Examples of Racial & Social Equity in Employment

Comments from Disability Rights California

Last Edited by Eric Harris

Our comments address different types of equity. In this comment we will provide examples of programs that help people with significant disabilities obtain employment is through California's Paid Internship Program (PIP). Other programs include the Limited Examination and Appointment Program (LEAP) and State Internship Program (SIP).

Paid Internship Program

The Paid Internship Program provides work experience and internship to hire opportunities for people with significant intellectual and developmental disabilities ages 18 -22 throughout the state. Individuals are matched with employers and work in competitive integrated settings. Each internship is paid up to $10,400 per year in wages paid by the state. During the 2019 -2020 fiscal year, 1,834 individuals participated in the PIP.

Limited Examination and Appointment Program (LEAP) State Internship Program (SIP)

This program provides an alternate eligibility process for people disabilities to gain employment with the State of California. This program allows the implementation of a more extensive and assistive "on-the-job-certification" approach compared to the standard LEAP certification and exam methods.

The SIP, which will begin in January 2022, grants each selected applicant to receive a paid internship, on-the-job coaching, and career guidance on their way to receiving a prosperous career in civil service. During this internship, these qualified interns will develop the skills and abilities needed to meet the Minimum Qualifications of their intended job classification.

Upon completion of the LEAP or SIP, each successful applicant can obtain their list eligibility for hire by the State of California to apply for State agency positions. LEAP and SIP allows a State agency an opportunity to integrate a fully diverse workforce and contribute to the goals of incorporating any and all qualified applicants into their workplace employment standards. With the LEAP and SIP, integrating candidates with significant disabilities can be more possible than ever before.

Legislation

There have been two major pieces of statewide legislation that have made a difference in diversity in employment. SB 826 (Jackson) and AB 979 (Holden) are two bills that have passed in recent years.

SB 826 (Jackson) 2018

This bill requires each publicly held corporation whose principal executive offices are located in California to have a minimum number of women on its board of directors, as specified. It further requires the Secretary of State (SOS) to review and issue reports regarding corporations' compliance with the bill's provisions and to impose fines for violations of the bill, as specified.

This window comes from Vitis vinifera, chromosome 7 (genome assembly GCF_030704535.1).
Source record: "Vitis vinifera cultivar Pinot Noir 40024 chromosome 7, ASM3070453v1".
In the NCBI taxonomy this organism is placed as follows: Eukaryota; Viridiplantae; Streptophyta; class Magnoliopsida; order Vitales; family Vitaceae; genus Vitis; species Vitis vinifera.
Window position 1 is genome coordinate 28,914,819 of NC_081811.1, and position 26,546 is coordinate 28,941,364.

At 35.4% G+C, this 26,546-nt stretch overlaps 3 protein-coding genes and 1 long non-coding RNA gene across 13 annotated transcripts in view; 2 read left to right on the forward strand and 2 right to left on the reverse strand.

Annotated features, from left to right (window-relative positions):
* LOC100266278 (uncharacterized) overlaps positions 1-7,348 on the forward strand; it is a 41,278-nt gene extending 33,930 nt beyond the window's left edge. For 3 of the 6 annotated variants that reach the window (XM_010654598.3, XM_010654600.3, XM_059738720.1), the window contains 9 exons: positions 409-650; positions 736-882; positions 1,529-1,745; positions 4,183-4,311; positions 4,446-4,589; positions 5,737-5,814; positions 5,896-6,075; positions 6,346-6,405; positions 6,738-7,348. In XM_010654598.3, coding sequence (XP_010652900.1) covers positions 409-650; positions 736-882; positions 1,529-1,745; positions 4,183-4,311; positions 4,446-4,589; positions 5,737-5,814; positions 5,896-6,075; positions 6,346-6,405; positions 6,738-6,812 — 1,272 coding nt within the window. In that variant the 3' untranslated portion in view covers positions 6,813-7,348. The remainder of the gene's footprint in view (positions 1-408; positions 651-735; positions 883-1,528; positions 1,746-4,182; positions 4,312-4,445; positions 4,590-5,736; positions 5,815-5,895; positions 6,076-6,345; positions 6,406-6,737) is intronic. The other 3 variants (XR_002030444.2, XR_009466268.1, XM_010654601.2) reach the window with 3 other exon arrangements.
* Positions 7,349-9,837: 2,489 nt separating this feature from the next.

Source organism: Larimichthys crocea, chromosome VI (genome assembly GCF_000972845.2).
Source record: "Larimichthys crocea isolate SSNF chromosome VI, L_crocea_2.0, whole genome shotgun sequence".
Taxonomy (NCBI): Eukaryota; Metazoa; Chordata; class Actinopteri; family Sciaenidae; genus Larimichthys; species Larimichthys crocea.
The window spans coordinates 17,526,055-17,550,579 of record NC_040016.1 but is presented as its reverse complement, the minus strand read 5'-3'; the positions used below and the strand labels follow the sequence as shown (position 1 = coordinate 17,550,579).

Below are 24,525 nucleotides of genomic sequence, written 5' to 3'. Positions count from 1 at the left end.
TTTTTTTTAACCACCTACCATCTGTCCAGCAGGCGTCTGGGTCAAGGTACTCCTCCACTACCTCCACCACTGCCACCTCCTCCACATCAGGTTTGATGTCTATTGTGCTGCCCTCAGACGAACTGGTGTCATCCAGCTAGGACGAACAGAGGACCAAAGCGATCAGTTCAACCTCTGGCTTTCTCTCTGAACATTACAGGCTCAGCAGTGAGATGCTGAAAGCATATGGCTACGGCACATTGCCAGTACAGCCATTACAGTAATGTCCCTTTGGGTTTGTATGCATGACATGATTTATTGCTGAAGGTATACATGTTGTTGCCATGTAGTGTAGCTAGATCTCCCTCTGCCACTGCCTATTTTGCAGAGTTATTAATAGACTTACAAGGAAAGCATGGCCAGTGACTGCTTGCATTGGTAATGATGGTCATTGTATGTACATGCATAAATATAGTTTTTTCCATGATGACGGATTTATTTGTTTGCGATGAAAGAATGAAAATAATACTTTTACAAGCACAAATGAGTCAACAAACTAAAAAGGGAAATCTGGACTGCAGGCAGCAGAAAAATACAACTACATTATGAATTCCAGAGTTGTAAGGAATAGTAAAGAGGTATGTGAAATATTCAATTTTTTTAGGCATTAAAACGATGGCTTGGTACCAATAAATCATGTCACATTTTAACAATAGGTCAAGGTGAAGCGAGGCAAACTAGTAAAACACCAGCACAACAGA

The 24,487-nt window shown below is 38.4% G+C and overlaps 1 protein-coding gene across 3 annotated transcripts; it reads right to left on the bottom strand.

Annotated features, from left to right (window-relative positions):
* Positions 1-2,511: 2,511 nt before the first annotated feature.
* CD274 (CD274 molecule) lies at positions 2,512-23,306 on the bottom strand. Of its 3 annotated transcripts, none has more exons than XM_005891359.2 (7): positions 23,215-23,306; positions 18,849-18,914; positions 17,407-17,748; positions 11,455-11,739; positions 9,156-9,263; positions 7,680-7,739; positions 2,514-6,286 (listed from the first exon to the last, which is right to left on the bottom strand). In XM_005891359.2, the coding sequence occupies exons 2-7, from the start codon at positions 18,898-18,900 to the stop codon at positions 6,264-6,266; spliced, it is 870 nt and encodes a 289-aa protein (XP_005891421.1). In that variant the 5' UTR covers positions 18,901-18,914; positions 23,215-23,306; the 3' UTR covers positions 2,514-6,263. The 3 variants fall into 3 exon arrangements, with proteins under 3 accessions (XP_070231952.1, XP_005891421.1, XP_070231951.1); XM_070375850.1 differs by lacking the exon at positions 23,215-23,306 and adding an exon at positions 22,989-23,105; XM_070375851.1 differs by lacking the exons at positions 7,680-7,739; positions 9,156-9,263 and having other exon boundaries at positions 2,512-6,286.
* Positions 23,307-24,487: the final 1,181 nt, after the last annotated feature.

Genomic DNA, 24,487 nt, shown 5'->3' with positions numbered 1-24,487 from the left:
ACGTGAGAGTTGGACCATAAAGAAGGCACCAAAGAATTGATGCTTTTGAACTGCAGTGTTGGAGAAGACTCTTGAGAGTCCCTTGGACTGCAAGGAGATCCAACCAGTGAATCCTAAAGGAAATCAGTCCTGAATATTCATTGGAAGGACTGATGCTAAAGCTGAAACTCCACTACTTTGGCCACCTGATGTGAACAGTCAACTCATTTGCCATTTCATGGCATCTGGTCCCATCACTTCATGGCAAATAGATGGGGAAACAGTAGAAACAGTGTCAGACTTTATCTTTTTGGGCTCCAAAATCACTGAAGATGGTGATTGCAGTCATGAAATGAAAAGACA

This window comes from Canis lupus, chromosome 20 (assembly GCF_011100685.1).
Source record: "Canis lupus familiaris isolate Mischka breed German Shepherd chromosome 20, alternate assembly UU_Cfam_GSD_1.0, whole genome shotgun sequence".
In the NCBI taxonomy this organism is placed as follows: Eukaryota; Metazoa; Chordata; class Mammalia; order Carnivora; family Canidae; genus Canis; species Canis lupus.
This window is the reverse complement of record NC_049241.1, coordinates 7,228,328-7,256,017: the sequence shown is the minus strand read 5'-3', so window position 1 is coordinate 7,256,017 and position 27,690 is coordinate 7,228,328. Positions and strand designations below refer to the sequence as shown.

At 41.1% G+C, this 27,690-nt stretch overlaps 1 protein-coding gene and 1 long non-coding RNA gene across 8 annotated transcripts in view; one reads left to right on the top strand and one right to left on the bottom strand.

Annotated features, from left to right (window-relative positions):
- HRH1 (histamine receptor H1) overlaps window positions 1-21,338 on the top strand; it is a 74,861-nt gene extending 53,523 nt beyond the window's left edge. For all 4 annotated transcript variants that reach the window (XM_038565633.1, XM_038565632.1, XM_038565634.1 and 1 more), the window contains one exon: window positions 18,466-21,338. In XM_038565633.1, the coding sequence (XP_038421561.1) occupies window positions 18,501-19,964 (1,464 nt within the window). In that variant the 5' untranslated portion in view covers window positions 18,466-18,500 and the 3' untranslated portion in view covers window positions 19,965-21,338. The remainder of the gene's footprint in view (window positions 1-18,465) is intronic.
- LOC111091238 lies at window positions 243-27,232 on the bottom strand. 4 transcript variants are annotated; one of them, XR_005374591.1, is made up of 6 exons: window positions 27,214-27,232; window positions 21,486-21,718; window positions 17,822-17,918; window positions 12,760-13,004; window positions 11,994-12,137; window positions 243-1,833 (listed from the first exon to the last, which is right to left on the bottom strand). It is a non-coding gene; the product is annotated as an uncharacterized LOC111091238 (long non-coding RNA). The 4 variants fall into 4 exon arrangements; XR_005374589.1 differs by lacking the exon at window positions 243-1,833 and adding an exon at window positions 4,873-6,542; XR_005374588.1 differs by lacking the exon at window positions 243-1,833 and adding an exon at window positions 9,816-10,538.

According to reports, gender diversity on corporate boards has improved drastically in the short amount of time since this law has been implemented. Hundreds of corporate boards are now in compliance in the state. Annalisa Barrett, a professor of corporate governance at the University of San Diego and a senior advisor to the KPMG Board Leadership, says prior to SB 826 being enacted, about 30% of California headquartered publicly traded companies had all male boards. In 2020, that number went down to 5%.

AB 979 (Holden) 2020

Requires each publicly held corporation whose principal executive offices are located in California to have a minimum number of directors from underrepresented communities on its board of directors, as specified.

This bill goes into effect and will be able to be evaluated in 2022. As stated in the findings and declarations of the bill, according to 2018 data from Deloitte and the Alliance for Board Diversity, the percentages of Fortune 500 company board seats held by people identified as African American/Black, Hispanic/Latino(a), and Asian/Pacific Islander were 8.6%, 3.8%, and 3.7%, respectively. The same study showed that 84% of board seats were held by people identified as white, which over-represents the group's share of the general population by 22 percentage points.

Disability Rights California believes that each person with a disability should have the opportunity to work in a competitive integrated employment (CIE) environment. This means that people should be paid fairly and competitively, working with people with and without disabilities, and should have opportunities for full or part time employment. These two bills stated above are examples of the possibilities in California and throughout the country for diversity, equity and inclusion. Standards for disability inclusion should be discussed on a policy level to encourage employers at all levels to hire people with disabilities.

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